While much of Europe, and the Commonwealth have advanced their healthcare systems in order to provide their patients with access to medicinal cannabis, the UK is extremely late in adopting this widely accepted system.
Currently, medical cannabis in the UK is supplied as a “Specials Medicine.” Because cannabis has no marketing authorisation to prove it is clinically effective, this “special category” means that the doctor assumes full responsibility for the prescription, once it has been prescribed to a patient. Taking into consideration the effect that prescribing this medication could have on their medical license it is understandable that most doctors would not be open to prescribing, or perhaps even discussing, a cannabinoid substance as an effective medication for their patient.
So, why are doctors so ill informed on modern medicine? Why are most doctors not educated on the endocannabinoid system? And why is their job on the line for simply prescribing an alternative form of medicine to their patient? The answer, lies within the UK Government and the NHS.
In 1971 cannabis was reclassified as a Class C drug, resulting in a prison sentence for up to two years for possession, and 5 years if there was intent to supply. This classification made critical research even more difficult, and due to lack of support from the UK Government most research proving cannabis to be effective was widely criticized. It is because of this that most general practitioners in the UK are ill informed about the UK’s medical cannabis access program and it works.
This leaves the patient only one option, to obtain medicinal cannabis through private medical cannabis clinics who are employing “Specialists Doctors” whom understand the endocannabinoid system and are experts in prescribing the wide variety of medical cannabis products available now. However, while NICE (National Institute for Health and Care Excellence) guidelines do allow for the NHS to reimburse medical cannabis prescriptions for; chemo-related nausea, spasticity caused by MS, and some forms of childhood epilepsies, these occurrences are extremely rare.
When the UK reclassified and criminalised cannabis, it not only attached a dangerous stigma to the medicinal drug, it also prevented years of critical research. The fact that many GPs do not understand the endocannabinoid system makes approaching your GP to explore cannabis based medicines a taboo, and daunting prospect for most. And to those of you fitting in that category, Access Kaneh have developed this guide to help inform people on the UK’s cannabis regulations, and to support in initiating the conversation of navigating the prescription process in order to obtain medical cannabis.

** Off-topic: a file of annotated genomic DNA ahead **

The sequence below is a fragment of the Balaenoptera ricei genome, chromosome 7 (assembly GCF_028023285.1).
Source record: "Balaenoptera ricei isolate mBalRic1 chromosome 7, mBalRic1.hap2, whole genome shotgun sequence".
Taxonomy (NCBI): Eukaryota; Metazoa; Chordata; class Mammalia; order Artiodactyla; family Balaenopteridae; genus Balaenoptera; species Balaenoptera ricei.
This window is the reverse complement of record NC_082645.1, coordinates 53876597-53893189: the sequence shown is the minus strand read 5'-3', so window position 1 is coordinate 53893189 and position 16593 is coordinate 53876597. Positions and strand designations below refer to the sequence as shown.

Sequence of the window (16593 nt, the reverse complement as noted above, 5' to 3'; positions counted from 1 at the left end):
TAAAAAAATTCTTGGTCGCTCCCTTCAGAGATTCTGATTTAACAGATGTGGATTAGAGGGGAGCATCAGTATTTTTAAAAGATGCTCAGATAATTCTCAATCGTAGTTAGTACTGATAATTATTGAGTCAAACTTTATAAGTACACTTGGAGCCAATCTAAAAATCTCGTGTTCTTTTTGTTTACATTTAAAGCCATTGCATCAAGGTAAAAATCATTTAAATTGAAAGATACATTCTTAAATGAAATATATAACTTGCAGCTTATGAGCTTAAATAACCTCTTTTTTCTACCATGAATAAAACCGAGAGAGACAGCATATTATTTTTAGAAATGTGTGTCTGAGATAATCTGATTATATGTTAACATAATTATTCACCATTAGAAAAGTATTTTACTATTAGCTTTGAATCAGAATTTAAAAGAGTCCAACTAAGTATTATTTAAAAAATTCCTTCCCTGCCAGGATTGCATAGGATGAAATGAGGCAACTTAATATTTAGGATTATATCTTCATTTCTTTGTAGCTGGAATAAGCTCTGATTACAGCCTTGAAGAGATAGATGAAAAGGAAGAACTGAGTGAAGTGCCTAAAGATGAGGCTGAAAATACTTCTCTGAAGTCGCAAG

Firstly, you want to talk to your GP about the endocannabinoid system. — It is a professional duty of GPs to stay current in medical advances (pain specialists do learn the endocannabinoid system as part of their core curriculum) and understanding the endocannabinoid system and how medicinal cannabis interacts with it, is no exception.
The General Medical Council has laid out these requirements:
If you feel you meet these criteria or would be interested in talking further, get in touch.
In order to get a consultation with a medical cannabis clinic you will need to ask your GP for a referral letter and state why you are looking for a prescription. It should be noted that GPs in some cases are charging for this letter. An alternative approach is to ask for an “Electronic Patient Summary Record” that documents your medical history.
Please note there are no barriers to medical cannabis treatments and any conditions can be considered if there is a medical history that can be illustrated.
The majority of the growing number of prescriptions issued are to improve the quality of life for patients suffering from:
Private cannabis clinics have an initial consultation cost that varies but with the costs of Medical Cannabis falling there is now a real alternative for patients.
You the patient, have the right to be involved in any discussions, and be informed about the decisions of your care and treatment. It is a duty of your GP to support you as much as they can in decisions about your care.
It is your choice within the current guideline’s framework and we can help you if you need.